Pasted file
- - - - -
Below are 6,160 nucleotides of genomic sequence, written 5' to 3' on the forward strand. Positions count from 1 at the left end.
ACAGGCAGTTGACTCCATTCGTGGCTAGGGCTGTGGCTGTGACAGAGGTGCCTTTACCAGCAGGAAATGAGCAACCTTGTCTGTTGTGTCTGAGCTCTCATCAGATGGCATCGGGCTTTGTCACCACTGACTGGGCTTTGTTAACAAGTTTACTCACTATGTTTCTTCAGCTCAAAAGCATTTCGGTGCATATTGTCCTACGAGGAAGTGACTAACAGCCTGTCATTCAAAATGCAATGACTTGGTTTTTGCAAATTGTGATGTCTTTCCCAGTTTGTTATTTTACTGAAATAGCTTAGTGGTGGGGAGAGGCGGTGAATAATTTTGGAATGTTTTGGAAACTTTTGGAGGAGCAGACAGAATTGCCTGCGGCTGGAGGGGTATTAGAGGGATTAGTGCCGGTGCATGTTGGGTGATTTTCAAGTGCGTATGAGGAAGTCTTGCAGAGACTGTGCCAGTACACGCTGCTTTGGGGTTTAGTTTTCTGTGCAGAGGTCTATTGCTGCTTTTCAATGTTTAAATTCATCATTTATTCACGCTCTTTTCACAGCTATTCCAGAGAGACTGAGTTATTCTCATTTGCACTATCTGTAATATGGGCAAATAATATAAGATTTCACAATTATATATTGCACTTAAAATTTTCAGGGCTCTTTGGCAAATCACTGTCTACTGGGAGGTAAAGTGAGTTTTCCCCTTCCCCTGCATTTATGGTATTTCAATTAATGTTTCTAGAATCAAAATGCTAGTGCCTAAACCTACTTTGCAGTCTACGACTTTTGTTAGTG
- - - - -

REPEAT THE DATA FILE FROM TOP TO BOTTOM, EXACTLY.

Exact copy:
Below are 6,160 nucleotides of genomic sequence, written 5' to 3' on the forward strand. Positions count from 1 at the left end.
ACAGGCAGTTGACTCCATTCGTGGCTAGGGCTGTGGCTGTGACAGAGGTGCCTTTACCAGCAGGAAATGAGCAACCTTGTCTGTTGTGTCTGAGCTCTCATCAGATGGCATCGGGCTTTGTCACCACTGACTGGGCTTTGTTAACAAGTTTACTCACTATGTTTCTTCAGCTCAAAAGCATTTCGGTGCATATTGTCCTACGAGGAAGTGACTAACAGCCTGTCATTCAAAATGCAATGACTTGGTTTTTGCAAATTGTGATGTCTTTCCCAGTTTGTTATTTTACTGAAATAGCTTAGTGGTGGGGAGAGGCGGTGAATAATTTTGGAATGTTTTGGAAACTTTTGGAGGAGCAGACAGAATTGCCTGCGGCTGGAGGGGTATTAGAGGGATTAGTGCCGGTGCATGTTGGGTGATTTTCAAGTGCGTATGAGGAAGTCTTGCAGAGACTGTGCCAGTACACGCTGCTTTGGGGTTTAGTTTTCTGTGCAGAGGTCTATTGCTGCTTTTCAATGTTTAAATTCATCATTTATTCACGCTCTTTTCACAGCTATTCCAGAGAGACTGAGTTATTCTCATTTGCACTATCTGTAATATGGGCAAATAATATAAGATTTCACAATTATATATTGCACTTAAAATTTTCAGGGCTCTTTGGCAAATCACTGTCTACTGGGAGGTAAAGTGAGTTTTCCCCTTCCCCTGCATTTATGGTATTTCAATTAATGTTTCTAGAATCAAAATGCTAGTGCCTAAACCTACTTTGCAGTCTACGACTTTTGTTAGTG